The International Football Association Board (The IFAB) unanimously approved the use of video assistant referees (VARs) at its 132nd Annual General Meeting (AGM) that took place at FIFA’s headquarters in Zurich today. This landmark meeting, chaired by FIFA President Gianni Infantino, represents a new era for football with video assistance for referees helping to increase integrity and fairness in the game. Prior to taking its decision, the members of The IFAB (England, Scotland, Wales and Northern Ireland, as well as FIFA, representing all other national football associations) were presented with the results of the independent analysis of the use of VARs conducted by Belgian university KU Leuven since the beginning of the VAR experiment in March 2016.
The philosophy of VARs is ‘minimum interference – maximum benefit’ which aims to reduce unfairness caused by ‘clear and obvious errors’ or ‘serious missed incidents’ in relation to:
- Goal / no goal
- Penalty / no penalty
- Direct red card (not 2nd yellow card/caution)
- Mistaken identity (when the referee cautions or sends off the wrong player of the offending team).
The principles of a VAR Implementation Assistance and Approval Programme (IAAP), to be overseen by The IFAB in conjunction with FIFA, was also approved to ensure consistency and quality in competitions that want to use VARs. The IFAB members approved a draft VAR Handbook containing compulsory protocol, principles and requirements, as well as advice on the implementation of VARs, to enable competitions to complete the rigorous mandatory approval process.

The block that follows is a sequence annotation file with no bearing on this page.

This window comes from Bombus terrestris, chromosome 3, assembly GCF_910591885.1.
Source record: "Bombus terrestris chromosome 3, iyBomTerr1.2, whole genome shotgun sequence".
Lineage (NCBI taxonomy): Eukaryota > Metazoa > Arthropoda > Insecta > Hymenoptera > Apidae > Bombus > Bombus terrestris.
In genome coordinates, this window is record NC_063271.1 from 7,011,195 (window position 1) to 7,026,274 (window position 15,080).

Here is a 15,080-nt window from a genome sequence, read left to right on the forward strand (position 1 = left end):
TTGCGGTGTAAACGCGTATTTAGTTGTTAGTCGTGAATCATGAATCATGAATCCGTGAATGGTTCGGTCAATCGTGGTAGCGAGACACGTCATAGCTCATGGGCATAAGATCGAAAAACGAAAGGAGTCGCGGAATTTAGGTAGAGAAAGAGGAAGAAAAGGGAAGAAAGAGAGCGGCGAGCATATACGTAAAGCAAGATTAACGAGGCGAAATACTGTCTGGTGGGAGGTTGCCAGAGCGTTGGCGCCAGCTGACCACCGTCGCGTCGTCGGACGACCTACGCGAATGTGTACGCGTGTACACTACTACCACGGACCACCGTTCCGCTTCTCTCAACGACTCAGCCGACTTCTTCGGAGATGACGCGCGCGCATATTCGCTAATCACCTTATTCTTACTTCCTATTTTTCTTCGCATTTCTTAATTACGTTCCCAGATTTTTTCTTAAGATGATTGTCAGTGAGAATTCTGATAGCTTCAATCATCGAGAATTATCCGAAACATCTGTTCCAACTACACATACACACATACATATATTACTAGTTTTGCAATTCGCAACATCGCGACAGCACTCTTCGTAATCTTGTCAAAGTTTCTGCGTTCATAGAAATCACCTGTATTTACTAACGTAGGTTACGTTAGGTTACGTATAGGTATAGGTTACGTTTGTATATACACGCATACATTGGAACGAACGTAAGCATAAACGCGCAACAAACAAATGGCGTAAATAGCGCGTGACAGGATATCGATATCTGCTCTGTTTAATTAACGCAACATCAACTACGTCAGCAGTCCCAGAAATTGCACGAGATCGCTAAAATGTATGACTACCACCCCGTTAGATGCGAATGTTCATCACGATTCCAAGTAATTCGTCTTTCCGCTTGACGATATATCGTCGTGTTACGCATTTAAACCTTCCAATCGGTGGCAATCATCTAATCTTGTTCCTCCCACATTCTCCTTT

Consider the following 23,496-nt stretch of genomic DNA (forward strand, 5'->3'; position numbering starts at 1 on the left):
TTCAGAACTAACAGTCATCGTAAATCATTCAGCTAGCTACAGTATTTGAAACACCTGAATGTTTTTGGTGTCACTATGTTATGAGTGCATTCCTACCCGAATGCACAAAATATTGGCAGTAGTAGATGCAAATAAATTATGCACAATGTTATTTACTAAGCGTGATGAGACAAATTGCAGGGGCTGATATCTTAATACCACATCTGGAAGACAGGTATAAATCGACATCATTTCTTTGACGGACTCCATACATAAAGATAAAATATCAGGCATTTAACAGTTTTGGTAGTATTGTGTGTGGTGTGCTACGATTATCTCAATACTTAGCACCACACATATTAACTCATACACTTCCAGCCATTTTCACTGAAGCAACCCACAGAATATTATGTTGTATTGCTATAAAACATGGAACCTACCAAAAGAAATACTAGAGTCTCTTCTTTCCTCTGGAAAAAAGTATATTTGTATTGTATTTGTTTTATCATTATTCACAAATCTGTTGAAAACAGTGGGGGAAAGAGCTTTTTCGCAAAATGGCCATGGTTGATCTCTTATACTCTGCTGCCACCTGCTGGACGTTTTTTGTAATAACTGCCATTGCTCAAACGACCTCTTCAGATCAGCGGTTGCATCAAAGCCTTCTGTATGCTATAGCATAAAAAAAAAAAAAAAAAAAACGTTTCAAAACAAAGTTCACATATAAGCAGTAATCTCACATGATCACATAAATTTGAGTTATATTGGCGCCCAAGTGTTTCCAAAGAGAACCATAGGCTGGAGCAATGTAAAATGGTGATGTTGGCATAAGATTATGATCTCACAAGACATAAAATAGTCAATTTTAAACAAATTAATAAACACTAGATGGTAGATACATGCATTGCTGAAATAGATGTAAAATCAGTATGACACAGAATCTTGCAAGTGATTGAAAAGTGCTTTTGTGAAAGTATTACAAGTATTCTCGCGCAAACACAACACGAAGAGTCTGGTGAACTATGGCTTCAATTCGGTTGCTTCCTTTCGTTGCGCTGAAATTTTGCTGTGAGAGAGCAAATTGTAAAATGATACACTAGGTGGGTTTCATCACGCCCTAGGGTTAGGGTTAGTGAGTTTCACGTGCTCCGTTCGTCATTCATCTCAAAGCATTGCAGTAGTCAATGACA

Additional decisions taken at the AGM included allowing the option of an “additional” substitute to be used in extra time, following a two-year experiment conducted in over a dozen competitions around the world, as well as approving the use of electronic and communication equipment in the technical area (small handheld mobile devices), strictly for tactical/coaching purposes and player safety.
Members were also updated on the FIFA Quality Programme for electronic performance and tracking systems (EPTS), and confirmed the revised wordings on `denying an obvious goal-scoring opportunity (DOGSO)` and `stopping a promising attack (SPA)` which have addressed the so-called “triple punishment” of sending off, penalty and suspension.
Finally the AGM agreed to extend the testing of some of the Play Fair! initiatives following consultation with stakeholders and the Football Advisory and the Technical Advisory Panels of The IFAB.